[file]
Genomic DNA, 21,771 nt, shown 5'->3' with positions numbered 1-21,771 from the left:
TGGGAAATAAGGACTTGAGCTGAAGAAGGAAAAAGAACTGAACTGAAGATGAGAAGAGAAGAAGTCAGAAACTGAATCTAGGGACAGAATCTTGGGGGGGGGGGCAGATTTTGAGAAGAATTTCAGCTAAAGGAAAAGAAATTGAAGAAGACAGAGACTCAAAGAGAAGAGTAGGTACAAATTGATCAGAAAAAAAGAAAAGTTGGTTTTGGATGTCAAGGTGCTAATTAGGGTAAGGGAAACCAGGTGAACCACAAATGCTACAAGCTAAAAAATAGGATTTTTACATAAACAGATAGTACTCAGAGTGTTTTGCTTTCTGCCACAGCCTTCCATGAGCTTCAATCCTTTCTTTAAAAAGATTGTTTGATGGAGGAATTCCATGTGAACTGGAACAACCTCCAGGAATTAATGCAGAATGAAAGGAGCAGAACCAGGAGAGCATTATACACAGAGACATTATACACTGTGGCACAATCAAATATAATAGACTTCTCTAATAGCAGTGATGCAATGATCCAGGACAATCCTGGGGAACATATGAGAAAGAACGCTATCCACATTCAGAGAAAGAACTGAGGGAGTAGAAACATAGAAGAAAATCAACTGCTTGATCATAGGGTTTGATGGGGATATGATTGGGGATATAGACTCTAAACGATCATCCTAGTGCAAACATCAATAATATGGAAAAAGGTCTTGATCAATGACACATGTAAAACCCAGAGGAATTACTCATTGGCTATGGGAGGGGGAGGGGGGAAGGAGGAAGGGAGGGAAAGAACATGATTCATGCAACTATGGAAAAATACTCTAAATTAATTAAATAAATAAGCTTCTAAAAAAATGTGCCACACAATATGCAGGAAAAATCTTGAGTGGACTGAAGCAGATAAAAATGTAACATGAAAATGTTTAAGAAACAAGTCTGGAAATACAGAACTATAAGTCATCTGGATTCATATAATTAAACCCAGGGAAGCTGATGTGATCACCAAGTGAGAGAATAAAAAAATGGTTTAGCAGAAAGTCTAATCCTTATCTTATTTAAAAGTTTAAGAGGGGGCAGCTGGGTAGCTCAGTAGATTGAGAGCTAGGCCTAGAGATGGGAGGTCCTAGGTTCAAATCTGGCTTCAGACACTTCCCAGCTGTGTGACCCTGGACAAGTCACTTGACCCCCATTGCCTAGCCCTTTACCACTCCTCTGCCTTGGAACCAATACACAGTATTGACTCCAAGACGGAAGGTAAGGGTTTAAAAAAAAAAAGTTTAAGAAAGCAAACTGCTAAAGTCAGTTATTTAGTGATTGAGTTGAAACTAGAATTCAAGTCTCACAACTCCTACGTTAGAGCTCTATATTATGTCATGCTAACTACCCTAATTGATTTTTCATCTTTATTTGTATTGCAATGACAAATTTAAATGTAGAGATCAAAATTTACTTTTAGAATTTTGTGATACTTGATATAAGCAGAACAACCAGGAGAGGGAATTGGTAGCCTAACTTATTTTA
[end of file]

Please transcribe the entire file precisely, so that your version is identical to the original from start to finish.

Genomic DNA, 21,771 nt, shown 5'->3' with positions numbered 1-21,771 from the left:
TGGGAAATAAGGACTTGAGCTGAAGAAGGAAAAAGAACTGAACTGAAGATGAGAAGAGAAGAAGTCAGAAACTGAATCTAGGGACAGAATCTTGGGGGGGGGGGCAGATTTTGAGAAGAATTTCAGCTAAAGGAAAAGAAATTGAAGAAGACAGAGACTCAAAGAGAAGAGTAGGTACAAATTGATCAGAAAAAAAGAAAAGTTGGTTTTGGATGTCAAGGTGCTAATTAGGGTAAGGGAAACCAGGTGAACCACAAATGCTACAAGCTAAAAAATAGGATTTTTACATAAACAGATAGTACTCAGAGTGTTTTGCTTTCTGCCACAGCCTTCCATGAGCTTCAATCCTTTCTTTAAAAAGATTGTTTGATGGAGGAATTCCATGTGAACTGGAACAACCTCCAGGAATTAATGCAGAATGAAAGGAGCAGAACCAGGAGAGCATTATACACAGAGACATTATACACTGTGGCACAATCAAATATAATAGACTTCTCTAATAGCAGTGATGCAATGATCCAGGACAATCCTGGGGAACATATGAGAAAGAACGCTATCCACATTCAGAGAAAGAACTGAGGGAGTAGAAACATAGAAGAAAATCAACTGCTTGATCATAGGGTTTGATGGGGATATGATTGGGGATATAGACTCTAAACGATCATCCTAGTGCAAACATCAATAATATGGAAAAAGGTCTTGATCAATGACACATGTAAAACCCAGAGGAATTACTCATTGGCTATGGGAGGGGGAGGGGGGAAGGAGGAAGGGAGGGAAAGAACATGATTCATGCAACTATGGAAAAATACTCTAAATTAATTAAATAAATAAGCTTCTAAAAAAATGTGCCACACAATATGCAGGAAAAATCTTGAGTGGACTGAAGCAGATAAAAATGTAACATGAAAATGTTTAAGAAACAAGTCTGGAAATACAGAACTATAAGTCATCTGGATTCATATAATTAAACCCAGGGAAGCTGATGTGATCACCAAGTGAGAGAATAAAAAAATGGTTTAGCAGAAAGTCTAATCCTTATCTTATTTAAAAGTTTAAGAGGGGGCAGCTGGGTAGCTCAGTAGATTGAGAGCTAGGCCTAGAGATGGGAGGTCCTAGGTTCAAATCTGGCTTCAGACACTTCCCAGCTGTGTGACCCTGGACAAGTCACTTGACCCCCATTGCCTAGCCCTTTACCACTCCTCTGCCTTGGAACCAATACACAGTATTGACTCCAAGACGGAAGGTAAGGGTTTAAAAAAAAAAAGTTTAAGAAAGCAAACTGCTAAAGTCAGTTATTTAGTGATTGAGTTGAAACTAGAATTCAAGTCTCACAACTCCTACGTTAGAGCTCTATATTATGTCATGCTAACTACCCTAATTGATTTTTCATCTTTATTTGTATTGCAATGACAAATTTAAATGTAGAGATCAAAATTTACTTTTAGAATTTTGTGATACTTGATATAAGCAGAACAACCAGGAGAGGGAATTGGTAGCCTAACTTATTTTA